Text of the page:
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    • "Additionally, evidence for learning effects in human studies analogous to the animal studies above has been more inconsistent. Although there is evidence from clinical trials that d-cycloserine may accelerate the therapy of different anxiety disorders (reviewed in Hofmann et al, 2013), some experimental studies have not been able to replicated the basic fear extinction effects in humans (Guastella et al, 2007; Klumpers et al, 2012). Furthermore, clinical trials for alcohol or for cocaine use extinction have failed to find an enhancement by d-cycloserine (Kamboj et al, 2011, Price et al, 2013). "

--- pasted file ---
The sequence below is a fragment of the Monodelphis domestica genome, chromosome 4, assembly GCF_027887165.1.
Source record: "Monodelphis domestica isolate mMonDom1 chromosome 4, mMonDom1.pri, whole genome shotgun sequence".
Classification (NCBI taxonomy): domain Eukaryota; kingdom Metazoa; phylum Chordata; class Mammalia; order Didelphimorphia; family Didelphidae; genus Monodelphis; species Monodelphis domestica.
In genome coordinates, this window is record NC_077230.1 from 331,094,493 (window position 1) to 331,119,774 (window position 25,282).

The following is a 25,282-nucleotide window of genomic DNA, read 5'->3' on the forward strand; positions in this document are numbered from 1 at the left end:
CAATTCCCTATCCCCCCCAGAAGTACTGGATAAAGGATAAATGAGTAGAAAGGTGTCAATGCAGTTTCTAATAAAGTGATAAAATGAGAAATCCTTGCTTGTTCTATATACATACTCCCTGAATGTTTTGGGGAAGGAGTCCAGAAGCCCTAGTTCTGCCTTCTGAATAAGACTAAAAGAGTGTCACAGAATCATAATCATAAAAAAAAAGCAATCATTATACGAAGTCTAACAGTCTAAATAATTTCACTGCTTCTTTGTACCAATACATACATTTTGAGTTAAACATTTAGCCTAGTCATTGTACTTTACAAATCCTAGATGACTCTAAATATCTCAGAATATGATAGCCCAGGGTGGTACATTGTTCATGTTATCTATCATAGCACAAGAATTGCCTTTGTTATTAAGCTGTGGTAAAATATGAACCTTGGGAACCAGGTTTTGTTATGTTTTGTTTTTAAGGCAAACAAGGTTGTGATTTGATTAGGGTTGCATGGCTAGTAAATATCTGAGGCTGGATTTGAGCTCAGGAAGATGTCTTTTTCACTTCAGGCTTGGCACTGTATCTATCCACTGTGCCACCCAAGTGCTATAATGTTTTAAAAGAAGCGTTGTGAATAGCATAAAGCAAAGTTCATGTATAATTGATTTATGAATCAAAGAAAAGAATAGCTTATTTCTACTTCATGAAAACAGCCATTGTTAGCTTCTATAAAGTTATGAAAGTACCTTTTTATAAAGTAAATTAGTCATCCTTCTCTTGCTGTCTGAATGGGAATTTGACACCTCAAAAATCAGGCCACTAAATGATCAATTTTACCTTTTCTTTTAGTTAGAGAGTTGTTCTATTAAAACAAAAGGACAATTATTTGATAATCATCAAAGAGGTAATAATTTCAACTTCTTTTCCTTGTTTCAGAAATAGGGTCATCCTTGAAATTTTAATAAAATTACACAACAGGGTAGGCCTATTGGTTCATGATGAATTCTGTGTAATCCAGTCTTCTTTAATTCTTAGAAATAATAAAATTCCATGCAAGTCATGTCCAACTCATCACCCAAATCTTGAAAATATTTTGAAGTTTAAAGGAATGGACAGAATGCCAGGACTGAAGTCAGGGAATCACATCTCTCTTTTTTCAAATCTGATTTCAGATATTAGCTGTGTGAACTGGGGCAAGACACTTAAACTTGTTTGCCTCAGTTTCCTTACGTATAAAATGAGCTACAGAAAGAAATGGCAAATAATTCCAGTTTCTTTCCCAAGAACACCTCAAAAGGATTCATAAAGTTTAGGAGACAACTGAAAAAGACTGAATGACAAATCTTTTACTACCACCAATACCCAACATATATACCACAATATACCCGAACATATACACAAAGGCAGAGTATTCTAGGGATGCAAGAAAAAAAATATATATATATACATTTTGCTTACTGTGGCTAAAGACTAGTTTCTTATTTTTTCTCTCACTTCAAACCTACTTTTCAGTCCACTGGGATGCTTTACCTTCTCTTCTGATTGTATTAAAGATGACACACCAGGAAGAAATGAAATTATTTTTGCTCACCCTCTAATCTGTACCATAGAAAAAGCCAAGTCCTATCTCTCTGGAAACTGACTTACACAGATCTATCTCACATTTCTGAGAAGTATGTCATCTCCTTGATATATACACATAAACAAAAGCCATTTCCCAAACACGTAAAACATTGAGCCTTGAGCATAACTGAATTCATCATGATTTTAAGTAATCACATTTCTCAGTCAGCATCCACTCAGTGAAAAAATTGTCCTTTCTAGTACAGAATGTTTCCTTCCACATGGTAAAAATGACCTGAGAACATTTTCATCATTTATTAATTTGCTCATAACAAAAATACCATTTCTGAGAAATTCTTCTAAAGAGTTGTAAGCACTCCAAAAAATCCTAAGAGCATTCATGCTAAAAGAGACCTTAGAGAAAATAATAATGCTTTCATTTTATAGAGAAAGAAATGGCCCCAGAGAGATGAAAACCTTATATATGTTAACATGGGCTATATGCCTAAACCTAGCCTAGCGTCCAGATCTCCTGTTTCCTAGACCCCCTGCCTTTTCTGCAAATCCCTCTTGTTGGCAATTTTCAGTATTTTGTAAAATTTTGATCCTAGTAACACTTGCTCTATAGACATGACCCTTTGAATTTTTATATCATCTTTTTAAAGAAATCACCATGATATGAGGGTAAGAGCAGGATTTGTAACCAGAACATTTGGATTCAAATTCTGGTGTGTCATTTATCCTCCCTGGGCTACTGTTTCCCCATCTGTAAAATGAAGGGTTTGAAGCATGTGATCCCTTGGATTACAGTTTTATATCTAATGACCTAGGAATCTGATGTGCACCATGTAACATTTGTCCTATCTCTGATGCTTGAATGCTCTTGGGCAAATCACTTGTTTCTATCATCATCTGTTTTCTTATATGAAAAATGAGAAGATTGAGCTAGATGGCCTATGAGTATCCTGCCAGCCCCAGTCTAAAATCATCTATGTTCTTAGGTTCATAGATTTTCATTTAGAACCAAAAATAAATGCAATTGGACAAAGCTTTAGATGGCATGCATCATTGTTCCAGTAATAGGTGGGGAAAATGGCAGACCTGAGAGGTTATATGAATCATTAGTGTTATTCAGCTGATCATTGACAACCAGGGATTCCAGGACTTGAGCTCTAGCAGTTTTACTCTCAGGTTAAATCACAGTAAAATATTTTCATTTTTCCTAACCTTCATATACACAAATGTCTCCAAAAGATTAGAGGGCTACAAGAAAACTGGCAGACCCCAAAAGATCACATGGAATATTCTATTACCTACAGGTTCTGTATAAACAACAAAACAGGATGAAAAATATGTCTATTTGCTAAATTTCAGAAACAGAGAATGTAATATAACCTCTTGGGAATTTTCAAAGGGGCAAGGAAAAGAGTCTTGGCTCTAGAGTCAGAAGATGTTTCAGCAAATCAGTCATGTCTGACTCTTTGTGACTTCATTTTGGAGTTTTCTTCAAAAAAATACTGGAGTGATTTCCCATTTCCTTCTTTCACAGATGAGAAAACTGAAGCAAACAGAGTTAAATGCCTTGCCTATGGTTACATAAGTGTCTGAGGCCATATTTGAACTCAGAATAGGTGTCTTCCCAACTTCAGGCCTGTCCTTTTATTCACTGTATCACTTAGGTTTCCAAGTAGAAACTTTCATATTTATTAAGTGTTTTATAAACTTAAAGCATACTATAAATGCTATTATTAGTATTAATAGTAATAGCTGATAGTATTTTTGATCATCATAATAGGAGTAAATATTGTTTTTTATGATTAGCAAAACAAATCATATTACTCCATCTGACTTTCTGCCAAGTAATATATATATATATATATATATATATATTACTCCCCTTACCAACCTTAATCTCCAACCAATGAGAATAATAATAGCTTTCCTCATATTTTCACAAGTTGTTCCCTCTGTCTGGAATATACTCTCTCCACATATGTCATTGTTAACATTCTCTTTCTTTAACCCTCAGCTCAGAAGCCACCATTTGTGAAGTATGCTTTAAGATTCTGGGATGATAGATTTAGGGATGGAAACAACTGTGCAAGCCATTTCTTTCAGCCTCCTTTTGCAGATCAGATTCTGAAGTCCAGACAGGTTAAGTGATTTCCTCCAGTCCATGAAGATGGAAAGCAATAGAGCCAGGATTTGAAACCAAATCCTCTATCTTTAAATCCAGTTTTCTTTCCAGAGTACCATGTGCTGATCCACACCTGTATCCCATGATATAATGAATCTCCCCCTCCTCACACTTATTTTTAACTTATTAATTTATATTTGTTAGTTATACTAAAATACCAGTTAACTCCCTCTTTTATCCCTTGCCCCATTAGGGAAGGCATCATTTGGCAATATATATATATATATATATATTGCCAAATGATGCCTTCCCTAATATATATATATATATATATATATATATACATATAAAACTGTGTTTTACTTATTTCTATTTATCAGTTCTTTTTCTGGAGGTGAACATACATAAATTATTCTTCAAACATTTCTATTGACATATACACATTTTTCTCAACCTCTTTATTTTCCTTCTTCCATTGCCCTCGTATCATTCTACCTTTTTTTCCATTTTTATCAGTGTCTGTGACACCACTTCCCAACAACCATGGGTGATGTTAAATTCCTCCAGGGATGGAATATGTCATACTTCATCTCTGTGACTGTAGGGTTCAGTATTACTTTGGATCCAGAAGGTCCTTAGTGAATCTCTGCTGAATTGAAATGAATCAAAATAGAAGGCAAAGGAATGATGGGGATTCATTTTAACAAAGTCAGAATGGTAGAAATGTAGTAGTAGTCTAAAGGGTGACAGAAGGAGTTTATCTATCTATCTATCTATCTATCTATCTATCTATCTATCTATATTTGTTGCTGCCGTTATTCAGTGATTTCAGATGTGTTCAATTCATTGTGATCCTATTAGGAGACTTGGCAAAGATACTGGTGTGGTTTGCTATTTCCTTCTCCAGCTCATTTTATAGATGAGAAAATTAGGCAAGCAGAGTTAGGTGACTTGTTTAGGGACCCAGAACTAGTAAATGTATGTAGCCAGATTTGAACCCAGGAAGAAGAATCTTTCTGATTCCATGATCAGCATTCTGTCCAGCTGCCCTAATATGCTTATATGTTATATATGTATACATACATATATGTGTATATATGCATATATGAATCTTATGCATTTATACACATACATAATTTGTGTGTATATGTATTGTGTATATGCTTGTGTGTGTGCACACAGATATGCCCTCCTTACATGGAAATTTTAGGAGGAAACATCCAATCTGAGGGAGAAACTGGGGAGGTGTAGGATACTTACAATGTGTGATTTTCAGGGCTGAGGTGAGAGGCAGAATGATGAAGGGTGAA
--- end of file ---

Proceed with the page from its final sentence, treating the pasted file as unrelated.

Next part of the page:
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    ABSTRACT: N-methyl-D-aspartate (NMDA) receptors are known to fulfil crucial functions in many forms of learning and plasticity. More recently, biophysical models however have suggested an additional role of NMDA receptors in evidence integration for decision-making, going beyond their role in learning. We designed a task to study the role of NMDA receptors in human reward-guided learning and decision-making. Human participants were assigned to receive either 250 mg of the partial NMDA agonist d-cycloserine (n=20) or matching placebo capsules (n=27). Reward-guided learning and decision-making were assessed using a task in which participants had to integrate learnt and explicitly shown value information to maximize their monetary wins and minimize their losses. To tease apart the effects of NMDA on learning and decision-making we used simple learning models. D-cycloserine shifted decision making towards a more optimal integration of the learnt and the explicitly shown information, in the absence of a direct learning effect. In conclusion, our results reveal a distinct role for NMDA receptors reward-guided decision-making. We discuss these findings in the context of NMDA's roles in neuronal super-additivity and as crucial for evidence integration for decisions.Neuropsychopharmacology accepted article preview online, 13 June 2014; doi:10.1038/npp.2014.144.